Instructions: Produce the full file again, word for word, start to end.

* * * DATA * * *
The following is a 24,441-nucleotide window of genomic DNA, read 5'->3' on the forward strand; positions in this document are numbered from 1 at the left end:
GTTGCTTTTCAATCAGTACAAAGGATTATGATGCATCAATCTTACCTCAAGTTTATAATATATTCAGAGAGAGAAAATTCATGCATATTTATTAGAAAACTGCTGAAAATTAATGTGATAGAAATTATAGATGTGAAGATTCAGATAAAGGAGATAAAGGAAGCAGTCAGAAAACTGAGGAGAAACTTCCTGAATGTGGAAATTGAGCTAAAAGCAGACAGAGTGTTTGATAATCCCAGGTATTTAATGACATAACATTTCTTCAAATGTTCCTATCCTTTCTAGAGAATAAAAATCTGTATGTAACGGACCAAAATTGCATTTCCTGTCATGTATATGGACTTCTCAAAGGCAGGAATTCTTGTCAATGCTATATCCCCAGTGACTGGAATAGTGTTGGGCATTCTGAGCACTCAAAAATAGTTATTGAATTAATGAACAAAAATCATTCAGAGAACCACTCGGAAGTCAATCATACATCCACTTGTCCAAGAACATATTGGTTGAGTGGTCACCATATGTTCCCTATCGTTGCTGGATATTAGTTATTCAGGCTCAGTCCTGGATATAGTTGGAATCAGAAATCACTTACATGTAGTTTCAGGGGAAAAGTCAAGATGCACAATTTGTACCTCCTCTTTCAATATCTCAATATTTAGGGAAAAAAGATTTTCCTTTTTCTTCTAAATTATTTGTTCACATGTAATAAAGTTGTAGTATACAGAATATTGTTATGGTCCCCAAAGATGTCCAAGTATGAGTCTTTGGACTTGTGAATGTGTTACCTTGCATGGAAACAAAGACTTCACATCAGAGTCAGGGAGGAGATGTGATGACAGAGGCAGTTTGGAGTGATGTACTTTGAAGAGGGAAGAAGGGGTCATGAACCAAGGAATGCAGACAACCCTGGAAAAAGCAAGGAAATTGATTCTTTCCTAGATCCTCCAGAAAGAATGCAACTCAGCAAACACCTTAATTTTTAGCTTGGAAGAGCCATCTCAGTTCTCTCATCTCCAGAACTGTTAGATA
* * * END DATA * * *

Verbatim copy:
The following is a 24,441-nucleotide window of genomic DNA, read 5'->3' on the forward strand; positions in this document are numbered from 1 at the left end:
GTTGCTTTTCAATCAGTACAAAGGATTATGATGCATCAATCTTACCTCAAGTTTATAATATATTCAGAGAGAGAAAATTCATGCATATTTATTAGAAAACTGCTGAAAATTAATGTGATAGAAATTATAGATGTGAAGATTCAGATAAAGGAGATAAAGGAAGCAGTCAGAAAACTGAGGAGAAACTTCCTGAATGTGGAAATTGAGCTAAAAGCAGACAGAGTGTTTGATAATCCCAGGTATTTAATGACATAACATTTCTTCAAATGTTCCTATCCTTTCTAGAGAATAAAAATCTGTATGTAACGGACCAAAATTGCATTTCCTGTCATGTATATGGACTTCTCAAAGGCAGGAATTCTTGTCAATGCTATATCCCCAGTGACTGGAATAGTGTTGGGCATTCTGAGCACTCAAAAATAGTTATTGAATTAATGAACAAAAATCATTCAGAGAACCACTCGGAAGTCAATCATACATCCACTTGTCCAAGAACATATTGGTTGAGTGGTCACCATATGTTCCCTATCGTTGCTGGATATTAGTTATTCAGGCTCAGTCCTGGATATAGTTGGAATCAGAAATCACTTACATGTAGTTTCAGGGGAAAAGTCAAGATGCACAATTTGTACCTCCTCTTTCAATATCTCAATATTTAGGGAAAAAAGATTTTCCTTTTTCTTCTAAATTATTTGTTCACATGTAATAAAGTTGTAGTATACAGAATATTGTTATGGTCCCCAAAGATGTCCAAGTATGAGTCTTTGGACTTGTGAATGTGTTACCTTGCATGGAAACAAAGACTTCACATCAGAGTCAGGGAGGAGATGTGATGACAGAGGCAGTTTGGAGTGATGTACTTTGAAGAGGGAAGAAGGGGTCATGAACCAAGGAATGCAGACAACCCTGGAAAAAGCAAGGAAATTGATTCTTTCCTAGATCCTCCAGAAAGAATGCAACTCAGCAAACACCTTAATTTTTAGCTTGGAAGAGCCATCTCAGTTCTCTCATCTCCAGAACTGTTAGATA